The City of Duncan will allow businesses to use their outdoor spaces to deal with social distancing concerns during the COVID-19 pandemic. (Robert Barron/Citizen)

Duncan gives green light for businesses to use outdoor spaces

Tempoary initiative meant to help deal with social distancing issues

The City of Duncan is extending a helping hand to members of its business community as they adapt to the new realities of operating during the COVID-19 pandemic.

The city has decided to allow Duncan’s restaurants and coffee shops to temporarily use their on-site parking areas for patios, without permit or penalty, for their business use in order to meet the current social-distancing requirements, so long as all other current provincial and municipal requirements are followed.

At its meeting on June 1, council also directed staff to expedite the review of the use of on-site parking areas, sidewalks, streets and public property by all city businesses who apply to use them on a temporary basis for council to consider on a case-by-case basis.

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As well, council decided to waive all fees for the use of sidewalks, streets, on-street parking or public property by restaurants, bars and pubs, and any retail establishment in the city, until Oct. 31.

Peter de Verteuil, Duncan’s CAO, told council that, under the province’s Restart Plan, for a restaurant or café in the city to operate, it must follow the WorksafeBC protocols and the provincial health order issued on May 15.

He said that under the new regulations, restaurants and cafés must not exceed 50 per cent of their usual capacity of patrons at one time, tables are restricted to parties of six people, and two metres of space is required between patrons sitting at different tables.

De Verteuil said that, in addition, employers are required to retain contact information for one member of every party of patrons for 30 days in the event there is a need for contact tracing on the part of the medical health officer.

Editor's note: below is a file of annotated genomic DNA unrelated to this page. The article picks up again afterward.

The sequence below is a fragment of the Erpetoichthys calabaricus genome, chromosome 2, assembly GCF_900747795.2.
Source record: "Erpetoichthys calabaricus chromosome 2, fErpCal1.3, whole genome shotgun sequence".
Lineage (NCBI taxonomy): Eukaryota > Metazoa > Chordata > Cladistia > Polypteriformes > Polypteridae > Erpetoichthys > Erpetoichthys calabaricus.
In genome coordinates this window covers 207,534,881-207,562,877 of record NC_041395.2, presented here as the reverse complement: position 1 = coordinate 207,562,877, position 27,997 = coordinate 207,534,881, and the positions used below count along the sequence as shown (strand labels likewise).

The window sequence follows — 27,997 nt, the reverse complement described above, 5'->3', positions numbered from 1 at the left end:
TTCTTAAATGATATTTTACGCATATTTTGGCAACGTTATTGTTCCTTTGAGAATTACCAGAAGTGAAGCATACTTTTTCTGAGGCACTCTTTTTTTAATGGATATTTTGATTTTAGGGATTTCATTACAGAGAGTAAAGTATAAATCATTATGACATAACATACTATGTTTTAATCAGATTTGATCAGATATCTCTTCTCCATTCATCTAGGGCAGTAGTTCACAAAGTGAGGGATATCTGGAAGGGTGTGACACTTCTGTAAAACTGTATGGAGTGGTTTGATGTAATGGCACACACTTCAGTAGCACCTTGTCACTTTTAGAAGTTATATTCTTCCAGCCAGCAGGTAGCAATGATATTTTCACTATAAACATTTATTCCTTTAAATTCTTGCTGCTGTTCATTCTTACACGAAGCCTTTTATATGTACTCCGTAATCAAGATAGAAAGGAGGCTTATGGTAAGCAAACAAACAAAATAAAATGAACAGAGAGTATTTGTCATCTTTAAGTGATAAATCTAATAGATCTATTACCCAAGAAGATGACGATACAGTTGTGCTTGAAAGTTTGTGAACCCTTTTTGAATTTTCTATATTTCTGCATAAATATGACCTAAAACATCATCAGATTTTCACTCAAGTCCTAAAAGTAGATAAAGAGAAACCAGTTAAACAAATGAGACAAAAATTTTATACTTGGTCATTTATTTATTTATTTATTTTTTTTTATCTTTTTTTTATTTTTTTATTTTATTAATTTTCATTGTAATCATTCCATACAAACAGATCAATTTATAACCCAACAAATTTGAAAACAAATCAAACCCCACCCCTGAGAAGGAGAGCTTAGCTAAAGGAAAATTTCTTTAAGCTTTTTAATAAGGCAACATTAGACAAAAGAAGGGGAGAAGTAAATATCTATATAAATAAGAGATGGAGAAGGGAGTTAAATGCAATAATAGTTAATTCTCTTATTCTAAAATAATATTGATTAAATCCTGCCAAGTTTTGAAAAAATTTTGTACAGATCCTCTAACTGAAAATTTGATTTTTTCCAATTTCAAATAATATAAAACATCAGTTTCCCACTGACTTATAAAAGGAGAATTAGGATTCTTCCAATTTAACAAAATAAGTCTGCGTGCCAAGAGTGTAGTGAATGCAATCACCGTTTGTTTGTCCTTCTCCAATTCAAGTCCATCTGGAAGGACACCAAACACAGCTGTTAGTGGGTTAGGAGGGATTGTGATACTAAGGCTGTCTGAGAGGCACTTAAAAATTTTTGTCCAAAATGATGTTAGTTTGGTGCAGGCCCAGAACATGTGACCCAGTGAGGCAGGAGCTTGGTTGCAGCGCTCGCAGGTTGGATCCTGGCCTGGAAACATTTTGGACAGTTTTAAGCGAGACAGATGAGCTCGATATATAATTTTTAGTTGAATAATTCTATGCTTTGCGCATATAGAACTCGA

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“There is an opportunity for local governments to assist cafés and restaurants during phase two of the Restart Plan by providing patio space on sidewalks, public rights-of-way, or other public property to help space out the number of indoor diners and allow customers to eat outdoors,” he said.

“Similarly, some retail stores might benefit from an expansion into the public realm to assist in meeting the distancing requirements. For those establishments with liquor licences, the Liquor Control and Regulation Branch has announced a directive that permits food primary, liquor primary, and manufacturing licensees to temporarily expand their service area footprint until Oct. 31, 2020.”

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De Verteuil said that for these expansions, the LCRB will not seek local government approval for food primary establishments.

But he said licensees are still responsible to follow all local bylaws and obtain any necessary permits.

“The LCRB simply won’t be seeking confirmation or approval from the local governments,” de Verteuil said.

“However, the city will receive notice when an expansion is approved.”

Coun. Carol Newington said she is concerned about people with limited ability getting around on sidewalks that are being used by businesses.

De Verteuil said that’s one of the reasons why there will be no blanket approval of the applications the city is expected to receive.

“Each application will be considered on a block-by-block, or a one-by-one, process,” he said.



robert.barron@cowichanvalleycitizen.com

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